What is a person to do? You want to support animals, you want to provide shelter and medicine and safe harbor. You want to prohibit the mistreatment of animals, whether they are pets or livestock, but you don’t want to do it in such a way as to threaten the existence of – or the human relationship with – those species or breeds.
Think globally, act locally.
This has been a fascinating winter and spring. The Center for Consumer Freedom decided to take on the Humane Society of the United States, then Feld Entertainment (Ringling Brothers) decided to file a RICO suit against HSUS, and another group orchestrated a bombardment of the IRS with letters and ‘documentation’ alleging fraud perpetrated by the HSUS.
(I looked on a variety of news sites, and Googled if five different ways but couldn’t come up with an unbiased news site that had information about the suit. Agribusiness sites could barely contain themselves… but no one else seems to know it exists.)
I’m no fan of either HSUS or PETA – both are far too extreme for my tastes. But I do understand the raw emotion they have tapped into – now if only they could be more transparent regarding where the money goes every time they make pleas for donations, and if only I could believe that the welfare of the animals was the primary concern.
For the record – PETA’s kill rate of the animals it has taken to its Norfolk, VA shelter is staggeringly high, some sources suggesting 80-90 percent of all of the animals they take in are euthanized. And I don’t appreciate any organization that seems to believe that my dogs deserve better than to be part of my family.
HSUS does NOT operate your local Humane Society. They do operate a few animal sanctuaries, but they are not a local sheltering organization. They typically charge local shelters to consult on how the local shelter might be improved. A few grants go to a few shelters each year.
But to side with CCF is just as problematic. 60 Minutes ran an expose of the driving force behind CCF. The wiki entry for CCF (which reads as though Berman wrote it himself) doesn’t even (at this writing) mention the Morley Safer interview.
Additional sites discussing CCF include:
Oh, and before you get too excited about anything over at activistcash.com — read the About Us page. That’s CCF, too.
In all fairness, there are many issues that I have with the way HSUS does business. They have become top-heavy and too much of a bully, with an elephant-like my-way-or-the-highway attitude.
Not all of the funds donated in several recent disasters have been fully accounted for, at least not to the public, and too often it appears that their main focus is publicity rather than the animals.
I wish that they would focus on the mission of promoting the safety and welfare of animals in the United States rather than the welfare of the HSUS.
So, what to do?
Think globally, act locally.
Most communities have a local shelter. Is yours well-staffed? Do they need volunteers, food, equipment? Do they have a website, rescue contacts, pictures to post of the strays brought in? Is the shelter one with a high kill rate or does it call itself a No-Kill shelter – and what is their definition of no-kill? (Some shelters call themselves no-kill if they don’t kill any *easily* adoptable animals, but won’t work with rescues to help dogs that might have medical or behavioral problems). Other shelters call themselves no-kill and never kill any animal – even those with such severe issues that euthanasia would be a true mercy.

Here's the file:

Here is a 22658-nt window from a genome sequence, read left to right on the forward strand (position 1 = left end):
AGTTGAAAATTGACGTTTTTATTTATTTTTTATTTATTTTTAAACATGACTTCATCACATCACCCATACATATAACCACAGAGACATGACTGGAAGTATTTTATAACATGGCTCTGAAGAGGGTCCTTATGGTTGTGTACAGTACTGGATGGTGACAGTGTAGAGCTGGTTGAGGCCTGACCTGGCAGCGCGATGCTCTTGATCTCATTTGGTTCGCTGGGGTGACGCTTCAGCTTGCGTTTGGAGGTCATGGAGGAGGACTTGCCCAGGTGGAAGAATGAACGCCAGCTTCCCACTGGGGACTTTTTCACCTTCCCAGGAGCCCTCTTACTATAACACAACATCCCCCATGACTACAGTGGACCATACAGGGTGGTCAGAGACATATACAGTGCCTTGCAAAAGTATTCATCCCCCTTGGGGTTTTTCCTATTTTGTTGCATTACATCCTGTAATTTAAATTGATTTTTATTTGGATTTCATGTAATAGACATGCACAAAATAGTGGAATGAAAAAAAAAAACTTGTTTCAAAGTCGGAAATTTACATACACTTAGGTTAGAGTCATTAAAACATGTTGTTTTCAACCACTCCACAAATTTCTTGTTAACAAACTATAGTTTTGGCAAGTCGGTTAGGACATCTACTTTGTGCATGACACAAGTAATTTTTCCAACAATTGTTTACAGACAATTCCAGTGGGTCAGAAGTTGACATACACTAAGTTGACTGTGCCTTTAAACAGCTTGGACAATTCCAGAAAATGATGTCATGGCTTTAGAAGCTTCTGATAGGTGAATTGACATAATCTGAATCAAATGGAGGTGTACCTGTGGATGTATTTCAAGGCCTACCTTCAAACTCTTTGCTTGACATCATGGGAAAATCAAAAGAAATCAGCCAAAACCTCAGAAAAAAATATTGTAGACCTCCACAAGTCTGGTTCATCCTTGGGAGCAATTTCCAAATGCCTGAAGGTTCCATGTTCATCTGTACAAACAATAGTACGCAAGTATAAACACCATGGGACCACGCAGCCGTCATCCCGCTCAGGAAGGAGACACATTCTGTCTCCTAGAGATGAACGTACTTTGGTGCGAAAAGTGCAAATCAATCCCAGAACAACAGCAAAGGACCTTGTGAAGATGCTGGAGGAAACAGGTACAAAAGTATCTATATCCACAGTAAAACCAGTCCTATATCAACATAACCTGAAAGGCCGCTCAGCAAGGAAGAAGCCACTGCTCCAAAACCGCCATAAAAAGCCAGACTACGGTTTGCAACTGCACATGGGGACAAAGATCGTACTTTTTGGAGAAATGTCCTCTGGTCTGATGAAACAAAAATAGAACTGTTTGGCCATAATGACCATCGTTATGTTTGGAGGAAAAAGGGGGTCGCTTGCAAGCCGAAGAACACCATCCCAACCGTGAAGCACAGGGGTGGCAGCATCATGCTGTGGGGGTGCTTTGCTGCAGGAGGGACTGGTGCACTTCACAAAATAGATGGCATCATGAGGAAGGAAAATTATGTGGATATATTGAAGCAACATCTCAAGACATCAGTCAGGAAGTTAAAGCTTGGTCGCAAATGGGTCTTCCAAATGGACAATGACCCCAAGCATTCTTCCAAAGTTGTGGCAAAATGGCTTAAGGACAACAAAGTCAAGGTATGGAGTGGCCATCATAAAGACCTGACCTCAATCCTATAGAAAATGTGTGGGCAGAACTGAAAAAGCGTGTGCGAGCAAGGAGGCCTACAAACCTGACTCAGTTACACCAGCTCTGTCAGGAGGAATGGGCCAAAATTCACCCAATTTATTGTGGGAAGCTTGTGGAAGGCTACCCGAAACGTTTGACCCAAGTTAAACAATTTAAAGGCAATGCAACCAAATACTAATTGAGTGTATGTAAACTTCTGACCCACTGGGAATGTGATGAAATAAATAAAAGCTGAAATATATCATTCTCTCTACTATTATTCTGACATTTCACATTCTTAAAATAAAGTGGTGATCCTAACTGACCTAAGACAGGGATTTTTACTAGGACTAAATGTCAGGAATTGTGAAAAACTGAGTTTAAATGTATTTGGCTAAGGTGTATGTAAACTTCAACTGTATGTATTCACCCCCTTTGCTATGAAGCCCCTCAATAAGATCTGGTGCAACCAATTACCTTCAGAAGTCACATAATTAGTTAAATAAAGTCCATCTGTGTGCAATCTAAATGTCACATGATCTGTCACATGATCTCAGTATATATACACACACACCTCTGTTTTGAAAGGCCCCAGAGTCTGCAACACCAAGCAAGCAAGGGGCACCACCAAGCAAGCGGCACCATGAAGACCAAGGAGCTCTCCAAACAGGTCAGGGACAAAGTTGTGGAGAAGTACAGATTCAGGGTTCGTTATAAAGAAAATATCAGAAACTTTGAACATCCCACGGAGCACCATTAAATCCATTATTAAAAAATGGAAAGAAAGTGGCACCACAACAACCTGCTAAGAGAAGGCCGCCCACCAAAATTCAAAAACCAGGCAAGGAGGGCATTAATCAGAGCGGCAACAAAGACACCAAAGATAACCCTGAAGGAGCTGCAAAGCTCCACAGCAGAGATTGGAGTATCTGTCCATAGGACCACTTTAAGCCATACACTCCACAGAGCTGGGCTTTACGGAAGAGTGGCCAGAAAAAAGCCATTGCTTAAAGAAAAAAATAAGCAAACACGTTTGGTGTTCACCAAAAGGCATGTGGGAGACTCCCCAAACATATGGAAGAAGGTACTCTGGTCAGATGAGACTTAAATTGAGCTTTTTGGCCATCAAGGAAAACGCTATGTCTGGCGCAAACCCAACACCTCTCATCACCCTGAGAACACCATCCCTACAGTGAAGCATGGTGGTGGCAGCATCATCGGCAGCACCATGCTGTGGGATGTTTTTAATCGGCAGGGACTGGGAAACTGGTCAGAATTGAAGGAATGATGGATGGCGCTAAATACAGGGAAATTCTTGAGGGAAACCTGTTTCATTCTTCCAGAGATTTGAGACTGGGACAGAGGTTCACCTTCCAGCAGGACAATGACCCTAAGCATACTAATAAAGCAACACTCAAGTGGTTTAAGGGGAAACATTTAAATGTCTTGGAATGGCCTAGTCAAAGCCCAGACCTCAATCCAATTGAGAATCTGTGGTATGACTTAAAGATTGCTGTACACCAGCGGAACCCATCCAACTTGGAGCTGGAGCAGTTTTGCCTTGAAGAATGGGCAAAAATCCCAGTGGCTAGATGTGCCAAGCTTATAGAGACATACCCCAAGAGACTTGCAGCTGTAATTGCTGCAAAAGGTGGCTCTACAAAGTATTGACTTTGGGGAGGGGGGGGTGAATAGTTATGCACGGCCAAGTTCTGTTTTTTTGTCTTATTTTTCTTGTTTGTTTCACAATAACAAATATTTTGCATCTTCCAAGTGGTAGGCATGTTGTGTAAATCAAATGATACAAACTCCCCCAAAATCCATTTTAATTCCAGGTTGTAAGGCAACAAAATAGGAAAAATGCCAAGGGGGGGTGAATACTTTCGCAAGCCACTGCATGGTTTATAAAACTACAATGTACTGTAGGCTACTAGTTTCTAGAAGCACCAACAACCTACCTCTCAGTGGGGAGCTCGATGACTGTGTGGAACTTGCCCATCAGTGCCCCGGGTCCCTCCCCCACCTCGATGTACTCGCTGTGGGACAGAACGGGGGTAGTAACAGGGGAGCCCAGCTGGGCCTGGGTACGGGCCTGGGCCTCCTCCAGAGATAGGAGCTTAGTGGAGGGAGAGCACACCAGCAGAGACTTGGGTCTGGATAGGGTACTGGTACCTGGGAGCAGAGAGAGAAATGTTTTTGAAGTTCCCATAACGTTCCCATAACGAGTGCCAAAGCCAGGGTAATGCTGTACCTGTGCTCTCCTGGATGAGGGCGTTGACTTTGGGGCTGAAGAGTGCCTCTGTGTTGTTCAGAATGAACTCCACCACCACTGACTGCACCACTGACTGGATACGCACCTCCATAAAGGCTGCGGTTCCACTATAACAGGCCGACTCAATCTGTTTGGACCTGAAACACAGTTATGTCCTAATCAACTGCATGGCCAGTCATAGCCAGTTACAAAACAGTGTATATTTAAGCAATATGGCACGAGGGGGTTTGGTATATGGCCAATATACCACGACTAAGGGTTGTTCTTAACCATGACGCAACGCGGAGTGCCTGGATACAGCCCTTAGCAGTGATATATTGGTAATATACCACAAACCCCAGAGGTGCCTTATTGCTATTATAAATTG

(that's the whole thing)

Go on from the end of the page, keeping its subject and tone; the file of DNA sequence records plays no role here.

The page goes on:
If you are uncomfortable with your local shelter, your county extension agent may know of some group with which you could volunteer or donate goods or time. So some kids need chaperones for a visit with their class to a farm? If your local vet does rescue, does he/she need help walking the dogs or doing behavior assessments? If there is a specific breed that you work with, your regional or national club has a rescue affiliate, they are always in need of volunteers or cash or both.
Your state animal health division may also be able to direct you to where the greatest needs are within your state or what regulations are under consideration. If legislators need to be contacted, they will be far more amenable to comments from their own constituents than to out-of-staters trying to impose their views on your state.
If your community is drafting animal regulations, ask questions. Why are they doing it, what laws already exist, are they enforceable and are they being enforced? If not, why not?
There are lots of ways to get involved on the local or state level, and there are hundreds of organizations that are deserving of your support. In creating massive national organizations, we tend to create organizations more committed to their own perpetuation than to their original cause (and I would love not to be so cynical, but would need evidence to convince me otherwise).
Heck, even the AKC better served purebred dogs when it was less worried about its own real estate and upper management.
I have no faith at all in either CCF or HSUS – but I have a local shelter and a regional rescue that will each receive my time and support. And I will continue to work within my state (and my neighbor’s, when invited) to improve the living conditions for dogs in so-called commercial kennels.
And if we’re really lucky, CCF and HSUS will expose each other for exactly what each is, rendering both as insubstantial as the straw many arguments they use.